While innumerable maps and views of Vienna had been published since the inclusion of the first view of city in the Nuremburg Chronicles (1493), up to the end of the 18th-century no scientific survey of the City and its environs had been undertaken. This was not because of a shortage of skilled surveyors and advanced scientific equipment in the city. Indeed, the Austrian military engineers were amongst the finest surveyors in Europe. Rather the imperial army strongly discouraged the publication of detailed surveys of cities, out of fear that it might fall into enemy hands. The army was so concerned that they even discouraged the actual act of surveying cities in and of itself, lest it result in some illicit map. While the authorities in many European capitals had already permitted, and in some cases funded, scientific surveys of their capitals, placed in the heart of Europe, in the path of numerous foreign armies, the Austrians had no such luxury.
The leading cities of the Austrian Empire, such as Vienna, Prague, Brussels and Antwerp (Belgium was then the Austrian Netherlands) were vibrant commercial and cultural centers. Civilian administrators and commercial interests urgently needed accurate general maps of cities to effectively carry out their mandates. Since the end of the Seven Years' War in 1763, tension over the question of permitting urban surveys developed between military and civilian stakeholders. Gradually, urban surveys of various kinds were permitted by the military, whose active cooperation was often a prerequisite to completion of such surveys.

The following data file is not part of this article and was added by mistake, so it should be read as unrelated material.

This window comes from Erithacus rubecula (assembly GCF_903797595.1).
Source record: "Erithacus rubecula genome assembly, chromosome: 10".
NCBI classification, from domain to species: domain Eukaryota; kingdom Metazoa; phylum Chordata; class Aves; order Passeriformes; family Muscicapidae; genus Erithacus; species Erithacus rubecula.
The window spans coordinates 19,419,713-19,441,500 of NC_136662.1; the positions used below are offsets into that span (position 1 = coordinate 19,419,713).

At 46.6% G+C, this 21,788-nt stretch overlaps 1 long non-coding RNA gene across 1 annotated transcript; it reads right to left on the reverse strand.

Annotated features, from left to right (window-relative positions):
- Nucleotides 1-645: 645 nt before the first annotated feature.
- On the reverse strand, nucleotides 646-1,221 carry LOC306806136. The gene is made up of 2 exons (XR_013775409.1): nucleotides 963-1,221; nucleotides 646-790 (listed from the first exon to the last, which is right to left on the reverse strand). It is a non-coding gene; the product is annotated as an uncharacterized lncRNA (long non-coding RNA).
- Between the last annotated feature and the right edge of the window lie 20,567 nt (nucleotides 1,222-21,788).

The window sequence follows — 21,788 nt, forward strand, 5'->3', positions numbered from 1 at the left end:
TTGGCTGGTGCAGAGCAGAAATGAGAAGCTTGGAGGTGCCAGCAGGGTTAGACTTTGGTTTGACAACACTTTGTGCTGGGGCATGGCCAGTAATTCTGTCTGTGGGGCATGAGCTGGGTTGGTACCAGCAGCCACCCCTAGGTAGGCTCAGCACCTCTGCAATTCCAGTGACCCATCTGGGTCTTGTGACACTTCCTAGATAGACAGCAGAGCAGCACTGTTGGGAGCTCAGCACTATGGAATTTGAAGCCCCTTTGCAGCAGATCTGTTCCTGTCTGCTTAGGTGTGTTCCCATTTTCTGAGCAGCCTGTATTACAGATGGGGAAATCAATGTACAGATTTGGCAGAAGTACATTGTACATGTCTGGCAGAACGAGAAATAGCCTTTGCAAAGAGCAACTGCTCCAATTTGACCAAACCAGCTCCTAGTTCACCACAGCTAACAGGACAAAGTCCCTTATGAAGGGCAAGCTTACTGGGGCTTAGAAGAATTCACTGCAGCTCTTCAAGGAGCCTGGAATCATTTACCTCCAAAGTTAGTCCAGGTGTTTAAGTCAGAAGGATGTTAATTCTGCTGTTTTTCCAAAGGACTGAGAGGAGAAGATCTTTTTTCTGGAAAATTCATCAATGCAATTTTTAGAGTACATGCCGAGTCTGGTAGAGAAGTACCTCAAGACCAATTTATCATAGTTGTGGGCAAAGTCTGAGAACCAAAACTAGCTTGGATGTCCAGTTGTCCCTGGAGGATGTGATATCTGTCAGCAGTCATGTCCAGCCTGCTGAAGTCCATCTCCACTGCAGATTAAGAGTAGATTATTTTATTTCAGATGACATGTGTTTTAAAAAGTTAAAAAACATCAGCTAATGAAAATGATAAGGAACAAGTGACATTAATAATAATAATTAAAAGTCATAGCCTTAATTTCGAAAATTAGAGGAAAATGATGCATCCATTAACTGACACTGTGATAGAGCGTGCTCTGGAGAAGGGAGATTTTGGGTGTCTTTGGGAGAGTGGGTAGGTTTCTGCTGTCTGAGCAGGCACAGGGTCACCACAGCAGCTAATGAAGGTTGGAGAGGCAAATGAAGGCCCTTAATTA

A major breakthrough came in 1769, when Josef Daniel Hüber created a monumental building-by-building panoptic view of Vienna. Published in 1777, it ranks as one of the finest accomplishments of urban mapping and topographical artistry of the 18th-century. Importantly, however, Hüber's work only depicted central Vienna immediately around and within the city's walls, a view of limited military utility.